|Dress – 1864-67 – cotton – The Met|
< soapbox >
Every once in awhile some new statements will pop up in this community that make me balk. These statements usually come along with the term “always” or “never,” (or sometimes both) when talking historical dress.
Here are some doozies I’ve run into over the years:
“18th century and Regency shoes were always straight lasted”
“Victorian gowns never showed ankle.”
“Mourning dress is always black, and black gowns are always mourning gowns”
“18th century gowns were always trimmed in self-fabric”
…and most recently…
“Solid colored cotton dresses did not exist in the 19th century. Extant solid colored dresses have always been found to be wool, silk, a combination fibre, etc.”
Every single one of those statements is false.
Yes, I said bollocks.
|Another view of the dress above, without the jacket. Dress – 1864-67 – cotton – American – The Met|
As soon as a statement like one of these comes up, I try to figure out where it came from. I can start by canceling out that it came from any credible museum researcher or dress historian. I’ve been schooled by more than a few museum professionals on the use of definitive language when describing what we think we know.
At first this frustrated me. It seemed like I couldn’t get a straight answer out of my museum contacts about seemingly simple stuff – what kind of fabric an extant gown was made from, or what exactly was this type of dress called, etc. I didn’t like their fluffy answers; I wanted things to be black and white. The problem is that with dress history, things aren’t black and white. Jan Loverin, curator of the Marjorie Russell Textile Museum, would not tell me that a certain fabric was wool because it had not been examined under a microscope and confirmed that the fibre was indeed wool. Abby Cox, apprentice milliner in Colonial Williamsburg and holding a Master of Letters in Decorative Arts and Design History from the University of Glasgow, would not give me a solid definition of a Robe a la Turque because there is no definitive description in primary source material.
|Dress- 1860s- American – cotton – The Met|
|Dress (girl’s) – 1837-39 – cotton – American – The Met|
The important point here is that these professional would not tell me these things. When I asked Jan Loverin about this, she told me that trained curators, historians, and researchers know that their field of study is constantly changing and it’s simply inappropriate and irresponsible to make definitive statements. New information is uncovered regularly, changing our knowledge and understanding of the past.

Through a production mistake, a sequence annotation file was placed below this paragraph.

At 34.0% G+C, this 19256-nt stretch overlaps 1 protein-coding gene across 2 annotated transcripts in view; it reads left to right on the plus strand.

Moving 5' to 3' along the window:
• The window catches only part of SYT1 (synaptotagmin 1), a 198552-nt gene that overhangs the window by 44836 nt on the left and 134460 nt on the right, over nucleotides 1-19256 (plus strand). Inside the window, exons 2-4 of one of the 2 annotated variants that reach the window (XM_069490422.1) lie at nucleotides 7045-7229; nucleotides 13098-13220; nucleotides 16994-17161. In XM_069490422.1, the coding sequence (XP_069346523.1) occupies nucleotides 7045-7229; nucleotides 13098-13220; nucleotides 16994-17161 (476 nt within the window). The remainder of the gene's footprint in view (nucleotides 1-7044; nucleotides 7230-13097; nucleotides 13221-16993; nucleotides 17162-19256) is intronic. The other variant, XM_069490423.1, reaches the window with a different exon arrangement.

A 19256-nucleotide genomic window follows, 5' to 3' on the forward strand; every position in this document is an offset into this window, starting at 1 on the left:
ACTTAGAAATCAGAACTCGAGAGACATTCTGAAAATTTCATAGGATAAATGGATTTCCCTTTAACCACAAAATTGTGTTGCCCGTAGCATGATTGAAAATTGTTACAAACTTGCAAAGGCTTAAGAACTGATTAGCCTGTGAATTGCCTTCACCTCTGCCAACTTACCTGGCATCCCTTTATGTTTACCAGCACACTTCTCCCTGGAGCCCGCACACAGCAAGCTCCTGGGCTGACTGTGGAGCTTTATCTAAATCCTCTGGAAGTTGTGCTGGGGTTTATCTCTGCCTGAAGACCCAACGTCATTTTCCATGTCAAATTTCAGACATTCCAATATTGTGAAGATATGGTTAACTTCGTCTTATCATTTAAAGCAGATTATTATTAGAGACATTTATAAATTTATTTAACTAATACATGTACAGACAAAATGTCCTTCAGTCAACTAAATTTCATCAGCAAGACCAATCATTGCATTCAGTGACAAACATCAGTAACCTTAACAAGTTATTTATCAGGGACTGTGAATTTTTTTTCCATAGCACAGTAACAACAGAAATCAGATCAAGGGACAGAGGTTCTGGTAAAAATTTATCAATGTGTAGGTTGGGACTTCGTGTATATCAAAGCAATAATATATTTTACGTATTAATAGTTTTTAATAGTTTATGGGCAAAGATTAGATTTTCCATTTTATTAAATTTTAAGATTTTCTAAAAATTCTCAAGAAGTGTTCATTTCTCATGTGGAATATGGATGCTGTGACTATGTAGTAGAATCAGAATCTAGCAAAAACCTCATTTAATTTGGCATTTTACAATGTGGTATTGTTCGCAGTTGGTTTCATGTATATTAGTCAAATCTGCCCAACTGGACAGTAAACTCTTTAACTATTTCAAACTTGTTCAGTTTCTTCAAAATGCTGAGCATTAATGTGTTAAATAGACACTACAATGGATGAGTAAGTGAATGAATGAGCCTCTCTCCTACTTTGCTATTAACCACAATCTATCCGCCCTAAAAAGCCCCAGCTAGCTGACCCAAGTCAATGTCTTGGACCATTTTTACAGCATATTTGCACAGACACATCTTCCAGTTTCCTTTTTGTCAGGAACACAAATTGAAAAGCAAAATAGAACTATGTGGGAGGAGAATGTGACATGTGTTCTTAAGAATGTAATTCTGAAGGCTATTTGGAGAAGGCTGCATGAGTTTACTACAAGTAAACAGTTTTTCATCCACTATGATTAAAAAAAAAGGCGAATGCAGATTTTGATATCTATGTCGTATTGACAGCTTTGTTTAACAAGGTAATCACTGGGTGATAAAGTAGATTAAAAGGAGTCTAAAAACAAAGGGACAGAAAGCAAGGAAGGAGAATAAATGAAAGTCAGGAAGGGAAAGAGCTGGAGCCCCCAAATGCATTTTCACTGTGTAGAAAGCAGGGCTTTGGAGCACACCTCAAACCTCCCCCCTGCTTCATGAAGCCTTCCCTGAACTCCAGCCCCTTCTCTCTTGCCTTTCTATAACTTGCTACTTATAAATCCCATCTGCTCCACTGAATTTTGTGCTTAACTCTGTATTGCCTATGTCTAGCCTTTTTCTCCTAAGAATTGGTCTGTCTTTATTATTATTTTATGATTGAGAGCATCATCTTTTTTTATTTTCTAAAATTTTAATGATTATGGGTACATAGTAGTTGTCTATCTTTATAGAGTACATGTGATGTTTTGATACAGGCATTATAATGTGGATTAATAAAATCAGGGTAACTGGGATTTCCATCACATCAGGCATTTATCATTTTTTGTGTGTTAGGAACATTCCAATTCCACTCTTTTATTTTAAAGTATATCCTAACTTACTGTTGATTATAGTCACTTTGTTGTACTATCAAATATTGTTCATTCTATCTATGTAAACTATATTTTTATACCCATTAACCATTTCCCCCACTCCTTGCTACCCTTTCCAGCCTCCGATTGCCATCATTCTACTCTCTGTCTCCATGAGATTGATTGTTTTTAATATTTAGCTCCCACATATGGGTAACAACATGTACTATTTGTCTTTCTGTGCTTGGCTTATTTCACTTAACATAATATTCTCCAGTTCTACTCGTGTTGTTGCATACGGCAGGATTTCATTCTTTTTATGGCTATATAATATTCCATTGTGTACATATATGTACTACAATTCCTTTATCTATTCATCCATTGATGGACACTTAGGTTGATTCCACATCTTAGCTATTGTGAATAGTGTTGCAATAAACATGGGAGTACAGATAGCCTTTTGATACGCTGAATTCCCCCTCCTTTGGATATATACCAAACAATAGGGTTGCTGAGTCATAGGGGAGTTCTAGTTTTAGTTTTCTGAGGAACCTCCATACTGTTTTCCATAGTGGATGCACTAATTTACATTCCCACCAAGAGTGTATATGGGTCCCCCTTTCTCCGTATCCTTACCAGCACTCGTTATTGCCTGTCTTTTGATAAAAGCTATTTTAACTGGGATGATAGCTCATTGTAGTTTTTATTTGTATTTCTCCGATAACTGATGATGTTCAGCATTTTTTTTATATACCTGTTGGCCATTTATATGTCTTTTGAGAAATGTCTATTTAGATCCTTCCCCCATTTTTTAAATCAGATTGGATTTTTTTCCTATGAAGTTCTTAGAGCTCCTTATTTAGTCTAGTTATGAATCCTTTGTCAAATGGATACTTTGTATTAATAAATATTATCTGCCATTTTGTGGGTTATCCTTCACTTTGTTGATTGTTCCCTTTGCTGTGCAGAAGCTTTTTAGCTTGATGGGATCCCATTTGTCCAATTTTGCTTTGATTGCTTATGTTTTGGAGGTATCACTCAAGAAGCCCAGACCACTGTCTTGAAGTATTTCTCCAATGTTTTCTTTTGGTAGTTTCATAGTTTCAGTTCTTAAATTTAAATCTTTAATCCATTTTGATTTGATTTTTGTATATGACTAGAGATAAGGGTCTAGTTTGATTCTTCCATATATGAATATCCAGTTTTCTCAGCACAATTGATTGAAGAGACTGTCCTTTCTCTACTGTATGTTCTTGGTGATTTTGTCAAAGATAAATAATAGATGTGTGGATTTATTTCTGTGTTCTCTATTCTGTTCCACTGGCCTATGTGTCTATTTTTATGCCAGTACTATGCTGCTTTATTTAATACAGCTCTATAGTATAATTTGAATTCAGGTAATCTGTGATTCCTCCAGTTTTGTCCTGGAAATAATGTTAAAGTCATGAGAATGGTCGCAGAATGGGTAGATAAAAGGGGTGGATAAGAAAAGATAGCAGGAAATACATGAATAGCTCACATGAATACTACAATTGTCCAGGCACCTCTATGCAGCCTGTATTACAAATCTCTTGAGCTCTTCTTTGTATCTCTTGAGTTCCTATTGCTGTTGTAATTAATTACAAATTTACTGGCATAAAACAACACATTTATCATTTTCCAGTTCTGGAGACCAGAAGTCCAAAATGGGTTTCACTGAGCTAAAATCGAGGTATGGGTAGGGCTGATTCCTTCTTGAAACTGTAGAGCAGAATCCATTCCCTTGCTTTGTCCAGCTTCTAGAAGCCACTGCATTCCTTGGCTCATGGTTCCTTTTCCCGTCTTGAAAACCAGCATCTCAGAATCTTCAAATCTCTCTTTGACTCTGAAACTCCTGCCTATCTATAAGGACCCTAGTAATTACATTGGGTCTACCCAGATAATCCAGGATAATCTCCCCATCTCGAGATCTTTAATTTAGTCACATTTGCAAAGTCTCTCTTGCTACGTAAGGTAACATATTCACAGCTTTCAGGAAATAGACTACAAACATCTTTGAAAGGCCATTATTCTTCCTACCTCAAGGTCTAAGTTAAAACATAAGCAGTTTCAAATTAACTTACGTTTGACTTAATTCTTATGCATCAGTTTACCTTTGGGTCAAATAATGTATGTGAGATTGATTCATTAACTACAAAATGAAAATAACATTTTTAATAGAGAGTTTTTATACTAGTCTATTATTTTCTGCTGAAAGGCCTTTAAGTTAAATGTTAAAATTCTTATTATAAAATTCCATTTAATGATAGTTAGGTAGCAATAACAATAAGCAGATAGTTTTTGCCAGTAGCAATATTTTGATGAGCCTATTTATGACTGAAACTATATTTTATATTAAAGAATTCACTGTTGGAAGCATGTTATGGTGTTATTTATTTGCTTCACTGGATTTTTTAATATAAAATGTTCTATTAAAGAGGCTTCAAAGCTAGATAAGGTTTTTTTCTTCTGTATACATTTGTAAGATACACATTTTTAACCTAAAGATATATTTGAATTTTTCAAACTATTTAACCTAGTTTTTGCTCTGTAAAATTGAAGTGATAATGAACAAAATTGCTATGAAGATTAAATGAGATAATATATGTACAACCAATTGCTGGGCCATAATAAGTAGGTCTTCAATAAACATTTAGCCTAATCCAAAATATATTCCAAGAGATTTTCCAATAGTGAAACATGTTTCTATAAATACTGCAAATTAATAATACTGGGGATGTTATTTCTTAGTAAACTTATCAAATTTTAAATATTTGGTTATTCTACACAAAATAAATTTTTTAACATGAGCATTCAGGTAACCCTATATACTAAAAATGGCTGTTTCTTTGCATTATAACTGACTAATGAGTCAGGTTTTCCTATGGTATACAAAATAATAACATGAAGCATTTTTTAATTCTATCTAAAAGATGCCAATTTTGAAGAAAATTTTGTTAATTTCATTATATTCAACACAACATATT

|Dress (girl’s) – 1886-88 – cotton – American – The Met|
Historical dress research is in no way static – just think about the number of extant garments we have in museums, and how many may be in private collections, and how many are languishing in somebody’s attic or basement. In addition to extant garments, think about how many other primary source materials we have – paintings and prints, periodicals and novels, advertisements, fashion plates, private letters. Do you see the problem? When a statement like “colored cotton dresses did not exist in the 19th century” is made, I must counter with, “but have you examined every 19th century gown surviving in every collection in the world? Have you read every magazine, seen every fashion plate and their descriptions, read every letter surviving from that time period?”
|Lilac colored tamboured muslin (cotton) day dress – 1860s- The Glasgow Story – click through for original record|
When statements like these are made, it’s a challenge. Usually it takes only a short time of searching to find examples that negate the statement categorically, which is why I’m illustrating this post with a whole series of solid colored 19th century gowns.
Instead of making statements like “Solid colored cotton dresses did not exist in the 19th century,” instead say something along these lines:
“Of the extant 19th century garments I have studied in the collections of ________ and _________, I found what appeared to be 10 printed cottons, 20 solid colored silk, and 5 solid colored wool gowns.”
See the difference?
|Day dress – 1810-1815 – cotton – Norway – Digitalt Museum|
You might think I’m mincing words and being overly sensitive about this, but I encourage you instead to think about how definitive statements impact our hobby.
And for the record, I’ve been guilty in the past of using the dreaded “always” and “never,” and you know what? Each time I’ve done that, I’ve been proven wrong within minutes. And I felt really foolish for being so unbending in an area of research that is anything but static.
The broader lesson here is to be open and curious in dress research, and search for the answers to your questions. Want to make a mid-Victorian gown in a solid-colored cotton? Look for primary sources supporting your idea instead of going off of rumor and misinformation.
< / soapbox >
A note about what I found for solid colored 19th century gowns: I looked for primarily mid-Victorian dresses (though included a couple earlier and later examples in this post to show transition and technology) specifically in solid colored cotton, so omitted white and ivory cotton garments, of which there are many. I did find that the majority of cotton dresses surviving in the museum collections I searched were printed calicos. I also noticed that the colored cotton gowns I found were not without decoration, some more than others, as illustrated above. If I were making a decision to sew a mid-Victorian day dress in solid colored cotton, I would most likely go for a light shade such as lavender, pink, or tan, and plan on decorating it with applied trim. However, this does not mean that solid colored cotton gowns in dark colors didn’t exist; it only means that in my short search I did not find any, but that with more research I may find evidence of some in the future.